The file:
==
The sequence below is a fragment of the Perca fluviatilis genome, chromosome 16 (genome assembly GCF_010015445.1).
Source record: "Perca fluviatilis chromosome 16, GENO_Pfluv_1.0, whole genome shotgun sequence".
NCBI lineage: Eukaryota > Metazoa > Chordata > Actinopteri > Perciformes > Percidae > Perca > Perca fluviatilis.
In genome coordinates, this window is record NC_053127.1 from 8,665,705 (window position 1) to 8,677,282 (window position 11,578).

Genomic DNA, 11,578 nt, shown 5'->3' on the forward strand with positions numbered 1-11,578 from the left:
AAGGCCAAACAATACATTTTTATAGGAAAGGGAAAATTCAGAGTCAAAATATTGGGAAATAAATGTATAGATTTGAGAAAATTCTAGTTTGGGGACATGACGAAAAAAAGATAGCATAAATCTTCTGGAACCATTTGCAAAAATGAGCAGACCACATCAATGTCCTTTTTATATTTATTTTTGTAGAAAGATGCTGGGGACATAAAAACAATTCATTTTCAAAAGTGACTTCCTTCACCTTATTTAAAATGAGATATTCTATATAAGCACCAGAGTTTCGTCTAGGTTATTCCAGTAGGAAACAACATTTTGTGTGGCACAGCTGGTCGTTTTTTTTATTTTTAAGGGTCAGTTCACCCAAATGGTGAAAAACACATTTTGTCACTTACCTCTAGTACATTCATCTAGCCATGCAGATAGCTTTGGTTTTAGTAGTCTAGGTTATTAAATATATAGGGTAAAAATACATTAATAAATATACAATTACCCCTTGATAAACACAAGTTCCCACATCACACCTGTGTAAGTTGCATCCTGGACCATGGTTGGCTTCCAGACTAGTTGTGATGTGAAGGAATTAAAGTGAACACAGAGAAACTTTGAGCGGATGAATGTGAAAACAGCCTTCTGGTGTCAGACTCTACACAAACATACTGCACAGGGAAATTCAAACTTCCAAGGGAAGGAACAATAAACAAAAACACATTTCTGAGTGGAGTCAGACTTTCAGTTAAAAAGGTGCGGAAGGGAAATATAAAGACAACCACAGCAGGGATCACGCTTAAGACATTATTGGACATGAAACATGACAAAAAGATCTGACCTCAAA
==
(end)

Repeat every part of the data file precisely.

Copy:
The sequence below is a fragment of the Perca fluviatilis genome, chromosome 16 (genome assembly GCF_010015445.1).
Source record: "Perca fluviatilis chromosome 16, GENO_Pfluv_1.0, whole genome shotgun sequence".
NCBI lineage: Eukaryota > Metazoa > Chordata > Actinopteri > Perciformes > Percidae > Perca > Perca fluviatilis.
In genome coordinates, this window is record NC_053127.1 from 8,665,705 (window position 1) to 8,677,282 (window position 11,578).

Genomic DNA, 11,578 nt, shown 5'->3' on the forward strand with positions numbered 1-11,578 from the left:
AAGGCCAAACAATACATTTTTATAGGAAAGGGAAAATTCAGAGTCAAAATATTGGGAAATAAATGTATAGATTTGAGAAAATTCTAGTTTGGGGACATGACGAAAAAAAGATAGCATAAATCTTCTGGAACCATTTGCAAAAATGAGCAGACCACATCAATGTCCTTTTTATATTTATTTTTGTAGAAAGATGCTGGGGACATAAAAACAATTCATTTTCAAAAGTGACTTCCTTCACCTTATTTAAAATGAGATATTCTATATAAGCACCAGAGTTTCGTCTAGGTTATTCCAGTAGGAAACAACATTTTGTGTGGCACAGCTGGTCGTTTTTTTTATTTTTAAGGGTCAGTTCACCCAAATGGTGAAAAACACATTTTGTCACTTACCTCTAGTACATTCATCTAGCCATGCAGATAGCTTTGGTTTTAGTAGTCTAGGTTATTAAATATATAGGGTAAAAATACATTAATAAATATACAATTACCCCTTGATAAACACAAGTTCCCACATCACACCTGTGTAAGTTGCATCCTGGACCATGGTTGGCTTCCAGACTAGTTGTGATGTGAAGGAATTAAAGTGAACACAGAGAAACTTTGAGCGGATGAATGTGAAAACAGCCTTCTGGTGTCAGACTCTACACAAACATACTGCACAGGGAAATTCAAACTTCCAAGGGAAGGAACAATAAACAAAAACACATTTCTGAGTGGAGTCAGACTTTCAGTTAAAAAGGTGCGGAAGGGAAATATAAAGACAACCACAGCAGGGATCACGCTTAAGACATTATTGGACATGAAACATGACAAAAAGATCTGACCTCAAA